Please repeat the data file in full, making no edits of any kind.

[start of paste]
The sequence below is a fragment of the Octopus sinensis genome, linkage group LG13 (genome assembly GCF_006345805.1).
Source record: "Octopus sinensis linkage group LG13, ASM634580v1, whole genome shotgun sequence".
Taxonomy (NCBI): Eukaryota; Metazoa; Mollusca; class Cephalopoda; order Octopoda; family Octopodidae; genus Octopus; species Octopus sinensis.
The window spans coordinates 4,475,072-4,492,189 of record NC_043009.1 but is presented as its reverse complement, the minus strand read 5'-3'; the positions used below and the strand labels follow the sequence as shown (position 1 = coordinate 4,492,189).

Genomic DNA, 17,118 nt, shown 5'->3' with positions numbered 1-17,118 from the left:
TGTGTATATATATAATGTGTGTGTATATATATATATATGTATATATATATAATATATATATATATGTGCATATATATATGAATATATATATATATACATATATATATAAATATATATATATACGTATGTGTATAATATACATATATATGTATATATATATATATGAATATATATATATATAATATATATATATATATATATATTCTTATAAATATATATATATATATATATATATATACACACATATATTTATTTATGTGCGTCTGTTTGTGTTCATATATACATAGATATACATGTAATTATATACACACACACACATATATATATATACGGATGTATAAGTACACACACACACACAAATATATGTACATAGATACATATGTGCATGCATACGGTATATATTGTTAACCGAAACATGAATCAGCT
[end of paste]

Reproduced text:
The sequence below is a fragment of the Octopus sinensis genome, linkage group LG13 (genome assembly GCF_006345805.1).
Source record: "Octopus sinensis linkage group LG13, ASM634580v1, whole genome shotgun sequence".
Taxonomy (NCBI): Eukaryota; Metazoa; Mollusca; class Cephalopoda; order Octopoda; family Octopodidae; genus Octopus; species Octopus sinensis.
The window spans coordinates 4,475,072-4,492,189 of record NC_043009.1 but is presented as its reverse complement, the minus strand read 5'-3'; the positions used below and the strand labels follow the sequence as shown (position 1 = coordinate 4,492,189).

Genomic DNA, 17,118 nt, shown 5'->3' with positions numbered 1-17,118 from the left:
TGTGTATATATATAATGTGTGTGTATATATATATATATGTATATATATATAATATATATATATATGTGCATATATATATGAATATATATATATATACATATATATATAAATATATATATATACGTATGTGTATAATATACATATATATGTATATATATATATATGAATATATATATATATAATATATATATATATATATATATTCTTATAAATATATATATATATATATATATATATACACACATATATTTATTTATGTGCGTCTGTTTGTGTTCATATATACATAGATATACATGTAATTATATACACACACACACATATATATATATACGGATGTATAAGTACACACACACACACAAATATATGTACATAGATACATATGTGCATGCATACGGTATATATTGTTAACCGAAACATGAATCAGCT